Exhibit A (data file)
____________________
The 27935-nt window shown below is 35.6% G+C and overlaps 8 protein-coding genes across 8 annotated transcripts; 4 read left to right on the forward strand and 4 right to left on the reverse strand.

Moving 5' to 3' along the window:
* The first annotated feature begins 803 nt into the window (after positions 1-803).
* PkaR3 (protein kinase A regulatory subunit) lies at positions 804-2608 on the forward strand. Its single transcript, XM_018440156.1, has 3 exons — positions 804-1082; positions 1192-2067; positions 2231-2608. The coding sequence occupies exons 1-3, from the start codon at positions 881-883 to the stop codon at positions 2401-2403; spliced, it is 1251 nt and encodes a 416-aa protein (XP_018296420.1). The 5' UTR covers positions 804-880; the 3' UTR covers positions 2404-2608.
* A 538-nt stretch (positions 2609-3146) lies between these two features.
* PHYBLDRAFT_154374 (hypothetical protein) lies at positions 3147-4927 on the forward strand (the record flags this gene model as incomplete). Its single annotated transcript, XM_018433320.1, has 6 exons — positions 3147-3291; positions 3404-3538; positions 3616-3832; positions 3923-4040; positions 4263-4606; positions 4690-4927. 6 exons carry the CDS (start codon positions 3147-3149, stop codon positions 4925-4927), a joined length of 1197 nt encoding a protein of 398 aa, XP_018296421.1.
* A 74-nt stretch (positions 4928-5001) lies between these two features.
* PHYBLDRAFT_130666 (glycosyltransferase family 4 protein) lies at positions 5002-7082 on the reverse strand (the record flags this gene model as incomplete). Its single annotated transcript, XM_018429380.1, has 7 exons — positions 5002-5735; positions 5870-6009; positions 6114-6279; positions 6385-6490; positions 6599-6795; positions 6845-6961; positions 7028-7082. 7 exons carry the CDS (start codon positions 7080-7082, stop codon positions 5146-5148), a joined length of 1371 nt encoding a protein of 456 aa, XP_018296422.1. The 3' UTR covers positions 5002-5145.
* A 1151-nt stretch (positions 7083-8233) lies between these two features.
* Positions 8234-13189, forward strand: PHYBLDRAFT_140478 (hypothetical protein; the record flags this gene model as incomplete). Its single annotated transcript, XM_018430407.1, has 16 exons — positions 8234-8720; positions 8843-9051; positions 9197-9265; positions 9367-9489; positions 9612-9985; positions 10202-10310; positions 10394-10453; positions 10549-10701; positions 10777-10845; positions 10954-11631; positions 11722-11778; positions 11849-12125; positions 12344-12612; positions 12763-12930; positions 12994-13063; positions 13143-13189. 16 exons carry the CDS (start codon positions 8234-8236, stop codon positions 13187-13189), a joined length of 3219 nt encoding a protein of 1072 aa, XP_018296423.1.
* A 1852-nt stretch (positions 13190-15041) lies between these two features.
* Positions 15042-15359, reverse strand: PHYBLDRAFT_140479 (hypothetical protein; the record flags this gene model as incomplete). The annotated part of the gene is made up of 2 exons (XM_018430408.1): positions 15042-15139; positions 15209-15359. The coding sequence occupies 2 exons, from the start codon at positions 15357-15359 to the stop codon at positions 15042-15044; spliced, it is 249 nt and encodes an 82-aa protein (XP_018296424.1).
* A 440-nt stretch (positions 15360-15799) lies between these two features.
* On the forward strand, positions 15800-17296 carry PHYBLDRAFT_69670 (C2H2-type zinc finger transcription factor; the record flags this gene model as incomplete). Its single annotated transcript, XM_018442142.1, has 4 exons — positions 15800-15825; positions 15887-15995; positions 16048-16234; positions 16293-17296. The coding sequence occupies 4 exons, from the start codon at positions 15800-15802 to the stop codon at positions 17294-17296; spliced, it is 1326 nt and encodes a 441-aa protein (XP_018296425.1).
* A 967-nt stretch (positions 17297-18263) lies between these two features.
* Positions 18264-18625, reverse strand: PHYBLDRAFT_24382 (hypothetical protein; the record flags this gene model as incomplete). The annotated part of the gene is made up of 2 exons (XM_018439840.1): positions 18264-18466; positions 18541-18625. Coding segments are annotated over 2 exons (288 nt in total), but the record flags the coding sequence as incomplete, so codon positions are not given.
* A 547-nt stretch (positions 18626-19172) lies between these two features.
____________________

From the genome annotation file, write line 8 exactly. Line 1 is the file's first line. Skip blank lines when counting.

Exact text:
* PHYBLDRAFT_130666 (glycosyltransferase family 4 protein) lies at positions 5002-7082 on the reverse strand (the record flags this gene model as incomplete). Its single annotated transcript, XM_018429380.1, has 7 exons — positions 5002-5735; positions 5870-6009; positions 6114-6279; positions 6385-6490; positions 6599-6795; positions 6845-6961; positions 7028-7082. 7 exons carry the CDS (start codon positions 7080-7082, stop codon positions 5146-5148), a joined length of 1371 nt encoding a protein of 456 aa, XP_018296422.1. The 3' UTR covers positions 5002-5145.